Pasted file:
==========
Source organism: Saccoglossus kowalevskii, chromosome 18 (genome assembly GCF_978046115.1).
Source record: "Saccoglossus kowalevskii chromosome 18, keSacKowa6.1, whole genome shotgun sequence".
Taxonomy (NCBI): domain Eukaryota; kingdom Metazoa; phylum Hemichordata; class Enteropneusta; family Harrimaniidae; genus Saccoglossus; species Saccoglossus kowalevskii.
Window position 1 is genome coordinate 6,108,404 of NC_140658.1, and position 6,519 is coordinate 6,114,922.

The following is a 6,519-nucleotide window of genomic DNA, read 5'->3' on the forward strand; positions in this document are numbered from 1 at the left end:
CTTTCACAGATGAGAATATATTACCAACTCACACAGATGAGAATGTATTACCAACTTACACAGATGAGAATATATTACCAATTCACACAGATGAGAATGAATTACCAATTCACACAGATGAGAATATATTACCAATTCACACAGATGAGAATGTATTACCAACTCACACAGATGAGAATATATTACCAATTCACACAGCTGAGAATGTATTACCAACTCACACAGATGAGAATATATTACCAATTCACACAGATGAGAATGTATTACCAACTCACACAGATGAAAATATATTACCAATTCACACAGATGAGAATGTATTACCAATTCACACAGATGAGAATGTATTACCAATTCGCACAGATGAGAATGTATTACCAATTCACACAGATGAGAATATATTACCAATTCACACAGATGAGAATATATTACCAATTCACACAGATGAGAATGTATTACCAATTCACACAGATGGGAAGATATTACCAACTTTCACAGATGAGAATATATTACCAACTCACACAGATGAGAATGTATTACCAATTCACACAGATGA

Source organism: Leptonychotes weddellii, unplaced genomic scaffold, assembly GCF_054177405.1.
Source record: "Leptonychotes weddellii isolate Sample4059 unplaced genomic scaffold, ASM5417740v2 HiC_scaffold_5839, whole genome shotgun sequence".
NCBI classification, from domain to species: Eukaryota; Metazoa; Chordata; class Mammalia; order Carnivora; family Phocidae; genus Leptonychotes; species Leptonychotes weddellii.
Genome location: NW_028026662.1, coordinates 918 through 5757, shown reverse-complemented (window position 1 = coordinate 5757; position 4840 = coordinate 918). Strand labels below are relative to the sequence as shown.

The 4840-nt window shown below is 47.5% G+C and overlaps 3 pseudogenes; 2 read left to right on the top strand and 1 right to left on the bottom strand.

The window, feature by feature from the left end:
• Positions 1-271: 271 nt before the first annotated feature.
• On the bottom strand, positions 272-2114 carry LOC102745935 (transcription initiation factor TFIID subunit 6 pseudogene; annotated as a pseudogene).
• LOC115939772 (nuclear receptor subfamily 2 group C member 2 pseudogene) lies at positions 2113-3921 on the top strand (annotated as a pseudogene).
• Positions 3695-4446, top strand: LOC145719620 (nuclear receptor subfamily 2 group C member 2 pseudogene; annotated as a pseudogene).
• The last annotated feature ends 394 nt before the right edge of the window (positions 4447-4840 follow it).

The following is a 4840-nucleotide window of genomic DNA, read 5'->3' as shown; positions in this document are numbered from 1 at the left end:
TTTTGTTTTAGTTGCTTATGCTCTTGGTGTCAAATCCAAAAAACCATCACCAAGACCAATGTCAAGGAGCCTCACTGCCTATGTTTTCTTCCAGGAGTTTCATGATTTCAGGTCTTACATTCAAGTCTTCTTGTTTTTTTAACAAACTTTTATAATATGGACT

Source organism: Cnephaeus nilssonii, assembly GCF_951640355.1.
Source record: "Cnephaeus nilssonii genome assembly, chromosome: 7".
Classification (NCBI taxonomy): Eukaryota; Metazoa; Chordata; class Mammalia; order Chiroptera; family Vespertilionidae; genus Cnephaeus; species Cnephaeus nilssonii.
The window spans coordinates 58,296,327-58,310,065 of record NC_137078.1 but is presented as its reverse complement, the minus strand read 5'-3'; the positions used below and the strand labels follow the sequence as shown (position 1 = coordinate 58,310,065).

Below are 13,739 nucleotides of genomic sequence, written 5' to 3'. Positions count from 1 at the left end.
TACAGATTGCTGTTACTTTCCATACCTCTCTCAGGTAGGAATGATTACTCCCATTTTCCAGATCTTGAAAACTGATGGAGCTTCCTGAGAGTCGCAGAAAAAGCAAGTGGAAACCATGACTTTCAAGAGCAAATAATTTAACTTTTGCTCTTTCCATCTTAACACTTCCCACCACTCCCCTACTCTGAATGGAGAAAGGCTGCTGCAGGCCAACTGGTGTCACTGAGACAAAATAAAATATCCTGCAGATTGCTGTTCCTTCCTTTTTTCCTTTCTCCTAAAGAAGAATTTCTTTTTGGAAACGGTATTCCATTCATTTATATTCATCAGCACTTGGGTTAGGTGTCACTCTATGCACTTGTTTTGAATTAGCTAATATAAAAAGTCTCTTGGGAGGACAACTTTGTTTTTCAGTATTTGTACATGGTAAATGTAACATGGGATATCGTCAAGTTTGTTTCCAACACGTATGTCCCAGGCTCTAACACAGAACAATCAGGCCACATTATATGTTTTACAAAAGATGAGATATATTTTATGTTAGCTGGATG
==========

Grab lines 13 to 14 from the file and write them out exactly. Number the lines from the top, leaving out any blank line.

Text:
• Positions 1-271: 271 nt before the first annotated feature.
• On the bottom strand, positions 272-2114 carry LOC102745935 (transcription initiation factor TFIID subunit 6 pseudogene; annotated as a pseudogene).